DHB breached standards, says commissioner
The care of a 45-year-old man with a severe personality disorder was below standard due to a string of breaches by his psychiatrist and the Bay of Plenty District Health Board, the Health and Disability Commissioner has found.
In his decision released today, Commissioner Anthony Hill said there was inadequate communication between care professionals and poor record keeping at the DHB's Community Mental Health service over a period of four months in 2010 until the man's suicide.
The man, who had bipolar disorder, tried to self-harm for the second time during a psychiatric assessment that same year, and was admitted to the Intensive Care Unit.
He was discharged two days later by a psychologist and was sent to his partner's home without CMH follow-up.
Three weeks later, the man was seen by a psychiatrist and a CMH nurse. But the assessment could not be completed, and it was rescheduled for a month later because the doctor was going on leave.
There were no plans for treatment during the psychiatrist's time away, but a crisis plan for the man was made with the CMH nurse being the first point of contact.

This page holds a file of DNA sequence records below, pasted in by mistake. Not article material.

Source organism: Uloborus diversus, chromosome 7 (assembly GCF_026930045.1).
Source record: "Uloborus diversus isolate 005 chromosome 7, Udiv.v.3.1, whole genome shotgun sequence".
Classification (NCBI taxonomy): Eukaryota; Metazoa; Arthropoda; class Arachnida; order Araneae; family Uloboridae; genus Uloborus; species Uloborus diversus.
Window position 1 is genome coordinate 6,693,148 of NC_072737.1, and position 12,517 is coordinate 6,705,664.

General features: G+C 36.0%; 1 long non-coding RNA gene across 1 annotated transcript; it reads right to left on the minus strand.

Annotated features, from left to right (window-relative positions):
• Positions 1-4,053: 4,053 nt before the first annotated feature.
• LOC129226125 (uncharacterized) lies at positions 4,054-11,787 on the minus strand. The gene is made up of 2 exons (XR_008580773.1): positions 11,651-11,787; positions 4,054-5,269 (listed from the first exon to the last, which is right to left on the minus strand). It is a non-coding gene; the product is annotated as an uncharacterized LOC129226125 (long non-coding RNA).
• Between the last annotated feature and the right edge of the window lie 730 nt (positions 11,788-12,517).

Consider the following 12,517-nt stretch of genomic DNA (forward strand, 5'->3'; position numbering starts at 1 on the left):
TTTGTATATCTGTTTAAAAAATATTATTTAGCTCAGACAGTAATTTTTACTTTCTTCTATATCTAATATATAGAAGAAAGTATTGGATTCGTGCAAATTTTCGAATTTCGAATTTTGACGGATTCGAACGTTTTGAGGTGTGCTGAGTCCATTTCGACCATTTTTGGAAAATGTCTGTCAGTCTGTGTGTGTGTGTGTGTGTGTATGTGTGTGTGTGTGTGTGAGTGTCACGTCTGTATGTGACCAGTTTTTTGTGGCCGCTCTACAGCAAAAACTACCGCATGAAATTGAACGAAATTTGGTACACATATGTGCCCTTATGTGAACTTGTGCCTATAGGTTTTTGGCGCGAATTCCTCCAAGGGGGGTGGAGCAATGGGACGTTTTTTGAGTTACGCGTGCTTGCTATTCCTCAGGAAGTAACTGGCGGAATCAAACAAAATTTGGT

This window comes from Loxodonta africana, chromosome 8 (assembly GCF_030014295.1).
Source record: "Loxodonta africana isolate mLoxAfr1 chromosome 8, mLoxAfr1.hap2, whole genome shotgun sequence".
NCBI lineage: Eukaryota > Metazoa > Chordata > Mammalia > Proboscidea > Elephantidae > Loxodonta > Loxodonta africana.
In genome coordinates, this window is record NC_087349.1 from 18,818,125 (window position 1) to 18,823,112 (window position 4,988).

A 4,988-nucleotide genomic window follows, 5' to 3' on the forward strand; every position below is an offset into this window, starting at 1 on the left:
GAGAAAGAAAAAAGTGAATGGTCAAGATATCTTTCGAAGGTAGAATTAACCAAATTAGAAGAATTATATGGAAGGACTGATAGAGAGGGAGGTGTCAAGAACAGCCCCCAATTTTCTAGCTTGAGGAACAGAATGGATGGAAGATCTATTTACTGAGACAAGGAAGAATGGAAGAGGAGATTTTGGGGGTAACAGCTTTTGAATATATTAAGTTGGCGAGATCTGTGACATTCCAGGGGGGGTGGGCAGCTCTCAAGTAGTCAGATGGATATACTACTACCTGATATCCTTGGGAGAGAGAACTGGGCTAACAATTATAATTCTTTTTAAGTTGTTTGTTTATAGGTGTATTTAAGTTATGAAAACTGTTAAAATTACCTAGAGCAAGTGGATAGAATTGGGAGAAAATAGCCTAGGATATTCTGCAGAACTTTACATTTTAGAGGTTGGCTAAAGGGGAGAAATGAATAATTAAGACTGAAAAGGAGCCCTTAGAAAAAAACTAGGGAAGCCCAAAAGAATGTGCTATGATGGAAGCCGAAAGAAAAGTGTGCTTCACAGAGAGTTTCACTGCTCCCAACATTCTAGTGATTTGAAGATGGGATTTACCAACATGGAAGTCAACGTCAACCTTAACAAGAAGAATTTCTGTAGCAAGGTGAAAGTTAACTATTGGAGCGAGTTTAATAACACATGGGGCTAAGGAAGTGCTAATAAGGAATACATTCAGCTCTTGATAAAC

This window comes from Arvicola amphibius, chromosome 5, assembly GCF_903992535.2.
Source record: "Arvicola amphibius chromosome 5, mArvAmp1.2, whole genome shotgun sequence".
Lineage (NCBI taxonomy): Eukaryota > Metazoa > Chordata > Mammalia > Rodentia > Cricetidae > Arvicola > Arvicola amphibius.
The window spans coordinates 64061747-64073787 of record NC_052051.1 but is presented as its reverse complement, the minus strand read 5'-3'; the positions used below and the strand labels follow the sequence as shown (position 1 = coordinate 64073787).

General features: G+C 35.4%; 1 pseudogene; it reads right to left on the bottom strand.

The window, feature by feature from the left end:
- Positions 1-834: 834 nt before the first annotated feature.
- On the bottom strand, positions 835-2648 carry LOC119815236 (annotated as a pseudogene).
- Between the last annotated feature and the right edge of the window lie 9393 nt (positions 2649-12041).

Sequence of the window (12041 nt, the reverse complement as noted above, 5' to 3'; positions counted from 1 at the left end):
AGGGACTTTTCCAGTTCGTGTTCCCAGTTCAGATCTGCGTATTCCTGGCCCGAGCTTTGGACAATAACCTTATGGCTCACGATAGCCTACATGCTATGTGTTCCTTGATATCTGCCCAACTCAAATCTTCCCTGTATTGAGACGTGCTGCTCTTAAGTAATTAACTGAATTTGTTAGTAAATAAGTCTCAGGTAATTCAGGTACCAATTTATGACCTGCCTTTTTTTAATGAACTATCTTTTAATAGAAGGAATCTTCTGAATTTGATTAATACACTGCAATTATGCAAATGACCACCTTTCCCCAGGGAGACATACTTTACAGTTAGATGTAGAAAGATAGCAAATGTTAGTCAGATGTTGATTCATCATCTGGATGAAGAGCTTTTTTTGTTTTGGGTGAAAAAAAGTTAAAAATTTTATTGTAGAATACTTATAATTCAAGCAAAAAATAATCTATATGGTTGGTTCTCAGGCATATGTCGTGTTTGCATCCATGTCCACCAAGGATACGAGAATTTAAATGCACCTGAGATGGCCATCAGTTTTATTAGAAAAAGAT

The psychiatrist placed his handwritten notes on the man's paper file, but did not communicate with the man's GP or partner.
The commissioner found the doctor also failed to document the man's crisis plan.
The man began having trouble within two weeks of the assessment, and his partner went to the Psychiatric Acute Community Team (PACT) three times over three days.
She had concerns about his behaviour and threats of suicide, however PACT did not access his paper file and the team was unaware there was a crisis plan in place, the commissioner found.
Despite recognising that the man's relationship breakdown and eviction were risk factors, PACT did not arrange to assess the man.
He was found dead from suicide a few days later.
Hill said the psychiatrist breached the Code of Health and Disability Services Consumers' Rights because his handwritten notes of the assessment were inadequate.
The psychiatrist also failed to communicate with the man's GP and partner, and did not take adequate steps to make sure that the crisis plan was documented.
Hill found the Bay of Plenty DHB breached the code because its CMH service failed to assess the man when his partner expressed concern, and didn't take the appropriate steps to involve her in the discharge planning.
The flow of information and communication between CMH, PACT and the GP was also not up to standard, Hill said.
Hill gave four recommendations, including having the DHB review CMH's referrals handling process and provide a written apology to the man's partner.
He also asked the psychiatrist to apologise and to undertake training on the DHB documentation standards protocol.